4AWG wiring is good for up to 100A and 37 feet. For 20A you can use up to 18 feet of 14AWG. A max of 29 feet of 8AWG is good for up to 50A.
 

foTONICS

Sep 30, 2011
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1) which terminals should the diodes be connected to, positive or negative?

Any help would be greatly appreciated, Thanks!

i dont think it matters which terminal you connect the diodes to as long as they are in the right direction
 

KrisBlueNZ

Sadly passed away in 2015
Nov 28, 2011
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You can also use MOSFETs instead of diodes to do the diode-OR function. This is more complicated but much more efficient, and therefore more compact because much less heat is dissipated, due to the lower voltage loss.
The following page has an example schematic:
http://www.edn.com/article/518137-MOSFET_provides_high_power_at_low_loss.php
The reverse diode in each MOSFET does not defeat the diode-OR function, since the MOSFET is connected so that the current through it flows in the direction of that diode. The MOSFET simply parallels the diode and carries the current, giving a very low voltage drop due to the low ON resistance.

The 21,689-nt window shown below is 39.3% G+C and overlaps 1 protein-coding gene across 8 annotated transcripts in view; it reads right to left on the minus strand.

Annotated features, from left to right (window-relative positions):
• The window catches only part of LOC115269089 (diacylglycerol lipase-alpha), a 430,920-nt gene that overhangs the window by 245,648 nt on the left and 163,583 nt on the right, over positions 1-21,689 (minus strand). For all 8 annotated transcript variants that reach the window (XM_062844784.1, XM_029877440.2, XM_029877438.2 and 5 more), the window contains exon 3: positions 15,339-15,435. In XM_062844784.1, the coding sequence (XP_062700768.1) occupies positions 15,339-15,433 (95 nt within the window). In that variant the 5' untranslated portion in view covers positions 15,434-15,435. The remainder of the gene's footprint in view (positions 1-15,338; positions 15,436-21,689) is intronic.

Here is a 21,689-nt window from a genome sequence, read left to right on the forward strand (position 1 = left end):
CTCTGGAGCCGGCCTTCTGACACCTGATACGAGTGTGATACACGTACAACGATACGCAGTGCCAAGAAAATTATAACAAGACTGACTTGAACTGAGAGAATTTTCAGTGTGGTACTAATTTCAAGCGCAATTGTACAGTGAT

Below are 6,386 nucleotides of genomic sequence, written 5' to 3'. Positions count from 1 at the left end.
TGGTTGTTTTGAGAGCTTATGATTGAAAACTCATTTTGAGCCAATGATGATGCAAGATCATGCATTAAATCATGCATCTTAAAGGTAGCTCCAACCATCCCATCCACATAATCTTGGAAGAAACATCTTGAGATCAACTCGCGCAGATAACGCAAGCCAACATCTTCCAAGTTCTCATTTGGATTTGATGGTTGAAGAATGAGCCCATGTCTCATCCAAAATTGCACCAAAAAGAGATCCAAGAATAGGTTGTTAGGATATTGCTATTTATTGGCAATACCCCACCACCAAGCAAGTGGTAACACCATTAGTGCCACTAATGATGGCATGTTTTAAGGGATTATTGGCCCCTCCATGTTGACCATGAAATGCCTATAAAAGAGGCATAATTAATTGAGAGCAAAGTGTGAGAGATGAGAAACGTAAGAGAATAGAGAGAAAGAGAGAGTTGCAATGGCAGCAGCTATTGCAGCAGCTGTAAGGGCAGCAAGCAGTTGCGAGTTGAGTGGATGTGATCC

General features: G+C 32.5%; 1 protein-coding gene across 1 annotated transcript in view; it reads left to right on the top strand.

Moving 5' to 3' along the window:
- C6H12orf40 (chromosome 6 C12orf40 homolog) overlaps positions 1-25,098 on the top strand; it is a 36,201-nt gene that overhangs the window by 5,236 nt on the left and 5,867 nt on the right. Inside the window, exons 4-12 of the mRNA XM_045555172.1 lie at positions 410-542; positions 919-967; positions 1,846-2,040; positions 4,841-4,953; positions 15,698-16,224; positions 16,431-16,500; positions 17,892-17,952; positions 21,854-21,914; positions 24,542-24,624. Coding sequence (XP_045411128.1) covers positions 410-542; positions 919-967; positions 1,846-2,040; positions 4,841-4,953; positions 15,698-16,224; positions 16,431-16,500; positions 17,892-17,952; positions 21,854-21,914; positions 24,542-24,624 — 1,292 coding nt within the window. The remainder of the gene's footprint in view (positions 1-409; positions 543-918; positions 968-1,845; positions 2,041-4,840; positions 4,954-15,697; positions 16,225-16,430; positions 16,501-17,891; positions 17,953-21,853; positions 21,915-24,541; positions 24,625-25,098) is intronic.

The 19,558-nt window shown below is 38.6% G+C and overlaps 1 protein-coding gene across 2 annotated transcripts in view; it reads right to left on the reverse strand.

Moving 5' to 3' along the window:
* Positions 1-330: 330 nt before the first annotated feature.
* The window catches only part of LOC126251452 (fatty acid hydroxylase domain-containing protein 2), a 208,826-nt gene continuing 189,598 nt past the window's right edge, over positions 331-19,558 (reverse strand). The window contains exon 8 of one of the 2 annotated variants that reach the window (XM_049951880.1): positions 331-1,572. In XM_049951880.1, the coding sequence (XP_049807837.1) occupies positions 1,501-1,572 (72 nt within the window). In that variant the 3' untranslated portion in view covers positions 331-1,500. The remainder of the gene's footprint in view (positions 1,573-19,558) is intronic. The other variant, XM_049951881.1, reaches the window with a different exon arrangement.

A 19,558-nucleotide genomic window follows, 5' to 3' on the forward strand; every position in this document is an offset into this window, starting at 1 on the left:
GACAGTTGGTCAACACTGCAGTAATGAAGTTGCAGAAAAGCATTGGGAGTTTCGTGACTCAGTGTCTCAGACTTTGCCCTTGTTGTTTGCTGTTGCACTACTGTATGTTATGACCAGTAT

In your case, you would need pretty grunty MOSFETs, possibly several in parallel for each battery. Also I would use a smarter control system, so that it's not possible for any MOSFET to be operating in its linear region, where heat dissipation would increase. You might be able to use the above circuit with a bit of hysteresis added to the comparator, I'm not sure.
LT make an integrated device that does all of this, but it's only rated at 5 amps:
http://www.linear.com/product/LTC4358
They also make a very cool little device that will control an external MOSFET (or presumably several in parallel) and is probably ideal for your application:
http://www.linear.com/product/LTC4357
These are available in one-off quantity from DigiKey for about USD 4.00 but they're tiny SMT devices. Worth considering though IMO.
Good luck!